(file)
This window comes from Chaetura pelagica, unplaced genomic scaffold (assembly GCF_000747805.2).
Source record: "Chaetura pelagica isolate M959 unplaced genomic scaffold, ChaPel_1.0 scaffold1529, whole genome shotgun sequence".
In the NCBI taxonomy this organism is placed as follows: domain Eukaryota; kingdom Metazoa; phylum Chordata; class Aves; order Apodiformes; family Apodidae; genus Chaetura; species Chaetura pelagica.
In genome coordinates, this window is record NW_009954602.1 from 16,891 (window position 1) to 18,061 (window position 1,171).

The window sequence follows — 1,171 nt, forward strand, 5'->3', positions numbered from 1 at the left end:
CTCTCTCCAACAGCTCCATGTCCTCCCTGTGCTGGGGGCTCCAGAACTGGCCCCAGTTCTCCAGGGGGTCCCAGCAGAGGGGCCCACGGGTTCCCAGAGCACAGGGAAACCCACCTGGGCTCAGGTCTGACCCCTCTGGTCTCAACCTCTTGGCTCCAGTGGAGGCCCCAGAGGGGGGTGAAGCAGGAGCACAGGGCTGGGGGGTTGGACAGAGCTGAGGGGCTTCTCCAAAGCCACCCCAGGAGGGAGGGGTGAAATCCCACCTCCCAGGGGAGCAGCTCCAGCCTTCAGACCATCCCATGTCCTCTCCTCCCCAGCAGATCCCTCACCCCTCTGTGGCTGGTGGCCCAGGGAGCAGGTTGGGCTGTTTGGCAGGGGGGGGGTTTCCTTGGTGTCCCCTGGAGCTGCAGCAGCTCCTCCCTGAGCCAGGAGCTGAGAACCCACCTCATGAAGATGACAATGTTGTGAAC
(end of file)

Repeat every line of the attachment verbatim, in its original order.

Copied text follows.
This window comes from Chaetura pelagica, unplaced genomic scaffold (assembly GCF_000747805.2).
Source record: "Chaetura pelagica isolate M959 unplaced genomic scaffold, ChaPel_1.0 scaffold1529, whole genome shotgun sequence".
In the NCBI taxonomy this organism is placed as follows: domain Eukaryota; kingdom Metazoa; phylum Chordata; class Aves; order Apodiformes; family Apodidae; genus Chaetura; species Chaetura pelagica.
In genome coordinates, this window is record NW_009954602.1 from 16,891 (window position 1) to 18,061 (window position 1,171).

The window sequence follows — 1,171 nt, forward strand, 5'->3', positions numbered from 1 at the left end:
CTCTCTCCAACAGCTCCATGTCCTCCCTGTGCTGGGGGCTCCAGAACTGGCCCCAGTTCTCCAGGGGGTCCCAGCAGAGGGGCCCACGGGTTCCCAGAGCACAGGGAAACCCACCTGGGCTCAGGTCTGACCCCTCTGGTCTCAACCTCTTGGCTCCAGTGGAGGCCCCAGAGGGGGGTGAAGCAGGAGCACAGGGCTGGGGGGTTGGACAGAGCTGAGGGGCTTCTCCAAAGCCACCCCAGGAGGGAGGGGTGAAATCCCACCTCCCAGGGGAGCAGCTCCAGCCTTCAGACCATCCCATGTCCTCTCCTCCCCAGCAGATCCCTCACCCCTCTGTGGCTGGTGGCCCAGGGAGCAGGTTGGGCTGTTTGGCAGGGGGGGGGTTTCCTTGGTGTCCCCTGGAGCTGCAGCAGCTCCTCCCTGAGCCAGGAGCTGAGAACCCACCTCATGAAGATGACAATGTTGTGAAC